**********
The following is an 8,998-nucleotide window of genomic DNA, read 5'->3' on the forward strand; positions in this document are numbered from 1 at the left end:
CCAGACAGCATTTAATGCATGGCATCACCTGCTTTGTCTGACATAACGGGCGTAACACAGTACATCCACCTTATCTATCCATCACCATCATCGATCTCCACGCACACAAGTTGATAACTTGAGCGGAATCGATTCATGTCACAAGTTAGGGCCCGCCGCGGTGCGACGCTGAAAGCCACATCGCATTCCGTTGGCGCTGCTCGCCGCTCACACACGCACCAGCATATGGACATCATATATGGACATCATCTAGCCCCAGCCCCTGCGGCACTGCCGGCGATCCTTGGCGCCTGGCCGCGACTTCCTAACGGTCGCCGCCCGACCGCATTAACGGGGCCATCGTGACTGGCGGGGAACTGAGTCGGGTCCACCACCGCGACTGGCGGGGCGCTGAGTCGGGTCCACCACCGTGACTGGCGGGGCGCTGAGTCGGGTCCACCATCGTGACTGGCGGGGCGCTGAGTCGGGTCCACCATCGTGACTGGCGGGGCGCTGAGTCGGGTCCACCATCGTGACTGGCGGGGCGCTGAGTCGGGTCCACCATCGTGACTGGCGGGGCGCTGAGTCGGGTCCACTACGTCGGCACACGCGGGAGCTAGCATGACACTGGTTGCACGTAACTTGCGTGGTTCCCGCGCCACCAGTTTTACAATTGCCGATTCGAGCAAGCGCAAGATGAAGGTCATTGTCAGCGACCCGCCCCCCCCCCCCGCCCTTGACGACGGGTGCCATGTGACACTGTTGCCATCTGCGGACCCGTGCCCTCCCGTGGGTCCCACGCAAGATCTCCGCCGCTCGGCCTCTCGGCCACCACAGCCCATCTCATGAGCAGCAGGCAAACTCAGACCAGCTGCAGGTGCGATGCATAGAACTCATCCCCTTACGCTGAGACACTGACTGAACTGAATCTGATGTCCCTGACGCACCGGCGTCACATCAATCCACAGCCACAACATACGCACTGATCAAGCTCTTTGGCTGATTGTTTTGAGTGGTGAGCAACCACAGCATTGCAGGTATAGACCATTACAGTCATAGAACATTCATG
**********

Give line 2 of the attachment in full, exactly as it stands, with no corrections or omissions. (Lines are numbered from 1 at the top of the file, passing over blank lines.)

CCAGACAGCATTTAATGCATGGCATCACCTGCTTTGTCTGACATAACGGGCGTAACACAGTACATCCACCTTATCTATCCATCACCATCATCGATCTCCACGCACACAAGTTGATAACTTGAGCGGAATCGATTCATGTCACAAGTTAGGGCCCGCCGCGGTGCGACGCTGAAAGCCACATCGCATTCCGTTGGCGCTGCTCGCCGCTCACACACGCACCAGCATATGGACATCATATATGGACATCATCTAGCCCCAGCCCCTGCGGCACTGCCGGCGATCCTTGGCGCCTGGCCGCGACTTCCTAACGGTCGCCGCCCGACCGCATTAACGGGGCCATCGTGACTGGCGGGGAACTGAGTCGGGTCCACCACCGCGACTGGCGGGGCGCTGAGTCGGGTCCACCACCGTGACTGGCGGGGCGCTGAGTCGGGTCCACCATCGTGACTGGCGGGGCGCTGAGTCGGGTCCACCATCGTGACTGGCGGGGCGCTGAGTCGGGTCCACCATCGTGACTGGCGGGGCGCTGAGTCGGGTCCACCATCGTGACTGGCGGGGCGCTGAGTCGGGTCCACTACGTCGGCACACGCGGGAGCTAGCATGACACTGGTTGCACGTAACTTGCGTGGTTCCCGCGCCACCAGTTTTACAATTGCCGATTCGAGCAAGCGCAAGATGAAGGTCATTGTCAGCGACCCGCCCCCCCCCCCCGCCCTTGACGACGGGTGCCATGTGACACTGTTGCCATCTGCGGACCCGTGCCCTCCCGTGGGTCCCACGCAAGATCTCCGCCGCTCGGCCTCTCGGCCACCACAGCCCATCTCATGAGCAGCAGGCAAACTCAGACCAGCTGCAGGTGCGATGCATAGAACTCATCCCCTTACGCTGAGACACTGACTGAACTGAATCTGATGTCCCTGACGCACCGGCGTCACATCAATCCACAGCCACAACATACGCACTGATCAAGCTCTTTGGCTGATTGTTTTGAGTGGTGAGCAACCACAGCATTGCAGGTATAGACCATTACAGTCATAGAACATTCATG